The overall PC market will grow by just 0.9 percent in 2012, as mid-year shipments slow and the global outlook continues to be bleak. According to the latest market study by International Data Corporation (IDC), 367 million PCs will ship into the market this year -- that's up just a fraction of a percent from 2011, marking the second consecutive year of growth below 2 percent.
Slowing growth in the Asia-Pacific region has reduced the impact of emerging market growth, while more mature regions -- such as the United States -- have seen volume actually decline. People that were surveyed are apparently considering spending on other consumer electronics products -- such as media tablets and smartphones.
IDC believes that product updates planned for later this year should help to revive PC growth, but I'm not convinced. The competitive environment is likely to entice buyers to get the most value for their money -- clearly, that's unlikely to be expensive new Ultrabooks that feature the Windows 8 OS.
IDC says that the uncertainty about promised PC product updates should be addressed soon and may be accompanied by a modest improvement on pricing. Regardless, consumers and businesses alike are expected to be cautious with new spending and when they will decide to replace older products.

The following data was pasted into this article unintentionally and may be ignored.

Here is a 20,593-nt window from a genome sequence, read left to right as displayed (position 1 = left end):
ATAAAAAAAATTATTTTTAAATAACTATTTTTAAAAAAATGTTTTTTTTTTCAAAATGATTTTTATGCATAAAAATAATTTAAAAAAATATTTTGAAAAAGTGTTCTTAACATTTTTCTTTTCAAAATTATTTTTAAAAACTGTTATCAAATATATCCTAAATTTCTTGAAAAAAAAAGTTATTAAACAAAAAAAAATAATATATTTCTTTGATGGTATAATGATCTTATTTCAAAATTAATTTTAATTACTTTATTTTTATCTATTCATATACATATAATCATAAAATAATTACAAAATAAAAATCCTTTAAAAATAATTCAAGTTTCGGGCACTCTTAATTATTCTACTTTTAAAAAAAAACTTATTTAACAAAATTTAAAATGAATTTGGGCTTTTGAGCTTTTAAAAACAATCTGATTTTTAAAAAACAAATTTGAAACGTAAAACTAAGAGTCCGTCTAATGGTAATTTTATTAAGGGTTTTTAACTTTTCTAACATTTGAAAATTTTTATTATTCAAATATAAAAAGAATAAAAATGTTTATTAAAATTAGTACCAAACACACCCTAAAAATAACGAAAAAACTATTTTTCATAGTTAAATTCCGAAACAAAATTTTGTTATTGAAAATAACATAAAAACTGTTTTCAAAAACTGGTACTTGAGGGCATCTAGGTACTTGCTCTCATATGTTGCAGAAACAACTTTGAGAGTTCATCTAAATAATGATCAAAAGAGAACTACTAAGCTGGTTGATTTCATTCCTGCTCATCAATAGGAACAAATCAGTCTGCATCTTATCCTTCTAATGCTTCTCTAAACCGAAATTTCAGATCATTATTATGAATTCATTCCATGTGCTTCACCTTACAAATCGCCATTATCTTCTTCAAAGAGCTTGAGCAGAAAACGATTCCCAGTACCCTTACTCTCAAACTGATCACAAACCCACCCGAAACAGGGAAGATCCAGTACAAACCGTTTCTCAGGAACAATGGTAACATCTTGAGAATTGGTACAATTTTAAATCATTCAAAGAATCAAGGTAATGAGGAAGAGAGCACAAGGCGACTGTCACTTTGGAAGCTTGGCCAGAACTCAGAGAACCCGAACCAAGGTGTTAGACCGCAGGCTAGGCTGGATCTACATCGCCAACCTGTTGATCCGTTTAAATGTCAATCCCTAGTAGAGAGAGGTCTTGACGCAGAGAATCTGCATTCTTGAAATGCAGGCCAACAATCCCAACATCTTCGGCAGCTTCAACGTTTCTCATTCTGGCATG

The buyer hesitation will limit growth expectations, which were lowered slightly in the medium- and long-range forecast. IDC now expects worldwide PC shipment growth will average 7.1 percent from 2013-2016, that's down from the 8.4 percent compound annual growth rate (CAGR) previously forecast for 2012-2016.
"The U.S. market will remain depressed until Windows 8 products hit the shelves in the fourth quarter of 2012. The industry is responding by reducing shipments of PCs and clearing Windows 7-based inventories to pave the way for a new generation of systems. But, as we move into the tail end of the third quarter, PC activity will continue to slow as demand drops," said David Daoud, research director, Personal Computing at IDC.
IDC expects that 2012 will end with shipments in the U.S. falling by 3.7 percent, marking the second consecutive year of contraction. That being said, IDC remains somewhat optimistic that PC penetration opportunities in emerging markets will help to sustain double-digit Portable PC growth in the long run.
But a host of variables will lead to a subdued second half of the year with only low-cost consumer notebook PCs likely to stay in growth mode for the remainder of 2012. Moreover, the current outlook continues to raise concerns about the viability of companies that have missed the market transition to media tablets.